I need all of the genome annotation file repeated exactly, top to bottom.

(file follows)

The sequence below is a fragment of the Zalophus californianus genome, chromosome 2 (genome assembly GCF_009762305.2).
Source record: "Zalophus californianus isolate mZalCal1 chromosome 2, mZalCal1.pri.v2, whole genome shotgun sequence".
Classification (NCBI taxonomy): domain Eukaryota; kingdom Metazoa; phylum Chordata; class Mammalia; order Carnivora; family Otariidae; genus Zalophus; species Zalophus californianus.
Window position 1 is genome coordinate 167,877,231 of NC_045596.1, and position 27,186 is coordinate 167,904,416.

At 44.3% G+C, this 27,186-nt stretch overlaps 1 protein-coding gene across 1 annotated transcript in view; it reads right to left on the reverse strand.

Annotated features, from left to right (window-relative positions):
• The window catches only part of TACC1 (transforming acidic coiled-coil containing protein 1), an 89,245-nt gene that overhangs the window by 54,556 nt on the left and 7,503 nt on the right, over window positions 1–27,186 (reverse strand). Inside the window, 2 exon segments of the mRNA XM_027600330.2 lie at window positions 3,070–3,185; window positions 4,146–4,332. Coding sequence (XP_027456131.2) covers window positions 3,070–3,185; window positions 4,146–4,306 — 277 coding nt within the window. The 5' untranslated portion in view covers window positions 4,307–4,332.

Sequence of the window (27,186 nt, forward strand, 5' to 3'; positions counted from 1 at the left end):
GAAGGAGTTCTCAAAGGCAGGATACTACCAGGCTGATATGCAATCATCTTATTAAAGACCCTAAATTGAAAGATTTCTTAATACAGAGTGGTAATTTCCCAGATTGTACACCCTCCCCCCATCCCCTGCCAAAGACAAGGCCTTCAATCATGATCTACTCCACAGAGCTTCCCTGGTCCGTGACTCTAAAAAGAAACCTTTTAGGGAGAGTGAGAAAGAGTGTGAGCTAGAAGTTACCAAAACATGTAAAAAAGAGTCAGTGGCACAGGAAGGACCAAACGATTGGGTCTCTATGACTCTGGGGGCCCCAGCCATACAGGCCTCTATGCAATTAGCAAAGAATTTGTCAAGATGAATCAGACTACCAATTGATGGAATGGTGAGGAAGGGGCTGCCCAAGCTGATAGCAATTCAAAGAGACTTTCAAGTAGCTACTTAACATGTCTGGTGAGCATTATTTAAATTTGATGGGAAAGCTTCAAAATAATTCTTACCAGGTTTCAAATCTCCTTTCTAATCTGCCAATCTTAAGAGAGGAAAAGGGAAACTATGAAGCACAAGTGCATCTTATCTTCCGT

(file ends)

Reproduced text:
The sequence below is a fragment of the Zalophus californianus genome, chromosome 2 (genome assembly GCF_009762305.2).
Source record: "Zalophus californianus isolate mZalCal1 chromosome 2, mZalCal1.pri.v2, whole genome shotgun sequence".
Classification (NCBI taxonomy): domain Eukaryota; kingdom Metazoa; phylum Chordata; class Mammalia; order Carnivora; family Otariidae; genus Zalophus; species Zalophus californianus.
Window position 1 is genome coordinate 167,877,231 of NC_045596.1, and position 27,186 is coordinate 167,904,416.

At 44.3% G+C, this 27,186-nt stretch overlaps 1 protein-coding gene across 1 annotated transcript in view; it reads right to left on the reverse strand.

Annotated features, from left to right (window-relative positions):
• The window catches only part of TACC1 (transforming acidic coiled-coil containing protein 1), an 89,245-nt gene that overhangs the window by 54,556 nt on the left and 7,503 nt on the right, over window positions 1–27,186 (reverse strand). Inside the window, 2 exon segments of the mRNA XM_027600330.2 lie at window positions 3,070–3,185; window positions 4,146–4,332. Coding sequence (XP_027456131.2) covers window positions 3,070–3,185; window positions 4,146–4,306 — 277 coding nt within the window. The 5' untranslated portion in view covers window positions 4,307–4,332.

Sequence of the window (27,186 nt, forward strand, 5' to 3'; positions counted from 1 at the left end):
GAAGGAGTTCTCAAAGGCAGGATACTACCAGGCTGATATGCAATCATCTTATTAAAGACCCTAAATTGAAAGATTTCTTAATACAGAGTGGTAATTTCCCAGATTGTACACCCTCCCCCCATCCCCTGCCAAAGACAAGGCCTTCAATCATGATCTACTCCACAGAGCTTCCCTGGTCCGTGACTCTAAAAAGAAACCTTTTAGGGAGAGTGAGAAAGAGTGTGAGCTAGAAGTTACCAAAACATGTAAAAAAGAGTCAGTGGCACAGGAAGGACCAAACGATTGGGTCTCTATGACTCTGGGGGCCCCAGCCATACAGGCCTCTATGCAATTAGCAAAGAATTTGTCAAGATGAATCAGACTACCAATTGATGGAATGGTGAGGAAGGGGCTGCCCAAGCTGATAGCAATTCAAAGAGACTTTCAAGTAGCTACTTAACATGTCTGGTGAGCATTATTTAAATTTGATGGGAAAGCTTCAAAATAATTCTTACCAGGTTTCAAATCTCCTTTCTAATCTGCCAATCTTAAGAGAGGAAAAGGGAAACTATGAAGCACAAGTGCATCTTATCTTCCGT